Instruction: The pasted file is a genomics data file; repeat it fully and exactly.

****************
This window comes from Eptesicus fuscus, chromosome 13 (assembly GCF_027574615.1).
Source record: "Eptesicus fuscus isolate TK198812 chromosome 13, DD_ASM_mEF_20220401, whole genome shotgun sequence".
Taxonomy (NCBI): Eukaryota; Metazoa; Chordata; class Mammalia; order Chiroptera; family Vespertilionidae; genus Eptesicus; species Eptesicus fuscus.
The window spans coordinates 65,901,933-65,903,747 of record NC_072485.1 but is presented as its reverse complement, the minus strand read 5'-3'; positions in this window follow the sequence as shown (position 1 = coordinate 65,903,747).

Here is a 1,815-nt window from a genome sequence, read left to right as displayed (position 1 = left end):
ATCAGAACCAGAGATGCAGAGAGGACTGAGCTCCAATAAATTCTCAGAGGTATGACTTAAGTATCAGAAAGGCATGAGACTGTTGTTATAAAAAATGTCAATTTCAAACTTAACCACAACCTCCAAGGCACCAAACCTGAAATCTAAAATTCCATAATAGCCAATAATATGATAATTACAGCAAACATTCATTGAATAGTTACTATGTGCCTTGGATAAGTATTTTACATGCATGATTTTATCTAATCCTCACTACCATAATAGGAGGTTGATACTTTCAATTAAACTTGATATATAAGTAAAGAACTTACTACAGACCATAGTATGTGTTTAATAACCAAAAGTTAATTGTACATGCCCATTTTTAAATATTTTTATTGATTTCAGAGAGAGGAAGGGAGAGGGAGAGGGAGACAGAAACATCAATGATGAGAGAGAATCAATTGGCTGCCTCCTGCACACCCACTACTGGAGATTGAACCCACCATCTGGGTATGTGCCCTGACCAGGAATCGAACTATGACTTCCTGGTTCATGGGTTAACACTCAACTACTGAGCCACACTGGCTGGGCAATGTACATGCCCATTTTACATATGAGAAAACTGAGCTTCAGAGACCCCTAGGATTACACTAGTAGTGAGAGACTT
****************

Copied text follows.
This window comes from Eptesicus fuscus, chromosome 13 (assembly GCF_027574615.1).
Source record: "Eptesicus fuscus isolate TK198812 chromosome 13, DD_ASM_mEF_20220401, whole genome shotgun sequence".
Taxonomy (NCBI): Eukaryota; Metazoa; Chordata; class Mammalia; order Chiroptera; family Vespertilionidae; genus Eptesicus; species Eptesicus fuscus.
The window spans coordinates 65,901,933-65,903,747 of record NC_072485.1 but is presented as its reverse complement, the minus strand read 5'-3'; positions in this window follow the sequence as shown (position 1 = coordinate 65,903,747).

Here is a 1,815-nt window from a genome sequence, read left to right as displayed (position 1 = left end):
ATCAGAACCAGAGATGCAGAGAGGACTGAGCTCCAATAAATTCTCAGAGGTATGACTTAAGTATCAGAAAGGCATGAGACTGTTGTTATAAAAAATGTCAATTTCAAACTTAACCACAACCTCCAAGGCACCAAACCTGAAATCTAAAATTCCATAATAGCCAATAATATGATAATTACAGCAAACATTCATTGAATAGTTACTATGTGCCTTGGATAAGTATTTTACATGCATGATTTTATCTAATCCTCACTACCATAATAGGAGGTTGATACTTTCAATTAAACTTGATATATAAGTAAAGAACTTACTACAGACCATAGTATGTGTTTAATAACCAAAAGTTAATTGTACATGCCCATTTTTAAATATTTTTATTGATTTCAGAGAGAGGAAGGGAGAGGGAGAGGGAGACAGAAACATCAATGATGAGAGAGAATCAATTGGCTGCCTCCTGCACACCCACTACTGGAGATTGAACCCACCATCTGGGTATGTGCCCTGACCAGGAATCGAACTATGACTTCCTGGTTCATGGGTTAACACTCAACTACTGAGCCACACTGGCTGGGCAATGTACATGCCCATTTTACATATGAGAAAACTGAGCTTCAGAGACCCCTAGGATTACACTAGTAGTGAGAGACTT